Released in 1999, if there was ever a documentary that demanded a “where are they now?” follow-up, it’s Trekkies. As if the title itself didn’t give it away, this is a documentary about Star Trek fans and the sometimes obsessive lengths they go to in order to satisfy their fandom. We meet some fun people and some strange people, all united in their love of Star Trek in one of its various forms.
Full disclosure from me: I’m not a particularly engaged Star Trek fan. My interest in the franchise peaked around the time of Star Trek II and has been waning ever since. Yes, I managed to make it to the theater to see the reboot and I liked it well enough to even buy a copy on DVD, but I never connected with the cast of Star Trek: The Next Generation or with any of the three series that followed. Consequently I may not be the best judge of what’s acceptable in terms of being a Trek fan. Anything beyond, “Yeah, it’s pretty cool,” seems extreme to me, especially when people start running around in real life wearing their uniforms and calling themselves by their Starfleet rank.
Weirdness aside, Trekkies is a very respectful examination of its subject matter. It would be far, far too easy to make a film that lampooned these Trekkies, especially when they make it so tempting to do so, but the filmmakers have opted to take the role of movie anthropologists, dissecting the various layers of Trek fandom and giving us examples along the way of each subset of Trekkie.
During the course of Trekkies we meet: a young man with a surprising talent for homemade CGI whose dad has a camper-van decorated like a Star Trek shuttlecraft, and whose local Trekkie club is dead set on making their own fan-film; a woman who has decided her identity is inextricable from her Trek-inspired “Starfleet” organization, and even wore her uniform to jury duty; a dentist who has his office absolutely jam-packed with Trek memorabilia; and a fellow who identifies with a Vulcan to the point where he says he would pay to have his ears surgically pointed if he could afford it, much to the horror of his otherwise understanding wife.
There’s plenty more where that came from, too. Subsections of the film deal with people who love Klingons, the deadly serious memorabilia collector’s market and, finally, the perspectives of the various cast-members who have found themselves caught up in the never-ending flood of fan love (and obsession) that comprises Trek fandom. Not bad for a movie that comes in at under 90 minutes.
Next Generation cast-member Denise Crosby is our guide through this thicket of people and places and preoccupations. You can occasionally tell that she’s weirded out by some of her interview subjects, but for the most part she nods in silent understanding and generally stays out of the way as the various Trekkies unburden themselves before the camera. It’s actually pretty interesting to me how forthcoming these people are about their fandom, even when their particular strain goes above and beyond. Those Trekkies who take it to an extreme know they’re being extreme and they just don’t care what anyone thinks about that. You have to respect that kind of dedication. I have t-shirts that I sometimes worry about wearing in public and here are people who are decked out in full Star Trek regalia going about their work and private lives as if everything were perfectly normal.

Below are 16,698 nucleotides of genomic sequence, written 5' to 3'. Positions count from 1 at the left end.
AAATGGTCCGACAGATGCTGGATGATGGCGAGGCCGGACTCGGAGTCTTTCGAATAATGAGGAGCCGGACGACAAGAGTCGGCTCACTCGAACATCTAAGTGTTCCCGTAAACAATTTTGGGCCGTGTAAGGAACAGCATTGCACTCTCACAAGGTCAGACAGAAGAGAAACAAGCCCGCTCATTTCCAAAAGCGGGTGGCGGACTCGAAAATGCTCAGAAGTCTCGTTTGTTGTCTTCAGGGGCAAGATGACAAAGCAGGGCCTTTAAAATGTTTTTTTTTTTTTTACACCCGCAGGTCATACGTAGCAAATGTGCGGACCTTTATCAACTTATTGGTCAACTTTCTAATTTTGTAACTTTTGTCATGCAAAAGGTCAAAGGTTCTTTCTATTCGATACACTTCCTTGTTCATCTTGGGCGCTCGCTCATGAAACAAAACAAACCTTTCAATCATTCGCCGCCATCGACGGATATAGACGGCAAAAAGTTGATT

If there’s one thing I would have liked to have had more of in the film is talk from those cast-members who allowed themselves to be shown on-camera. We don’t get some of the biggest names — no William Shatner, for example — but we get some nice pieces from people like Leonard Nimoy, arguably the Trekkie of all Trekkies, and some Trek cast-members who have since died, like James Doohan and DeForest Kelley. I especially liked the small part of the documentary where the original cast-members talk about the very beginnings of what would become a flood of Trek fandom. The first Trek convention, for example, must have been quite a sight to see and the small glimpses we get of it through the eyes of those who were there are tantalizing. Of course, celebrity reminiscing is all well and good, but the movie is called Trekkies, so the spotlight has to remain on the subject matter.
Some of Trekkies is engrossing because of its time-capsule properties. In 1999 we had not undergone the trauma of the 2000 presidential election, the conflagration of 9/11, the wars in Iraq and Afghanistan, the financial meltdown… all of that stuff. The world of Trekkies seems almost unreal in a certain way because I simply can’t imagine some aspects of it have remained the same. There’s a bit in the movie where a memorabilia auction is underway and one of the items is a Klingon makeup headpiece used on one of the shows. A guy dressed up as a Klingon goes on to bid an obscene amount of money for what amounts to a bumpy piece of latex. In the booming ’90s this might not have been such a big deal, but after the recession of the 2000s and the explosion of the unemployment rate circa 2008, I don’t think something like that would go for very much at all. Even Trekkies are affected by economic trends.
I wonder, too, if Trek still has the same grip on its fans as it did then. There hasn’t been a new Trek show in years and it’s been three years since the reboot film rekindled some interest in the property. The tie-in novels have all but vanished from bookshelves. Even the local Trek convention we have up here where I live doesn’t really have that late-’90s feeling. The guests still show up and people still go, I’m sure, but I get the feeling that we’re on the tail end of a phenomenon that had its heyday long ago.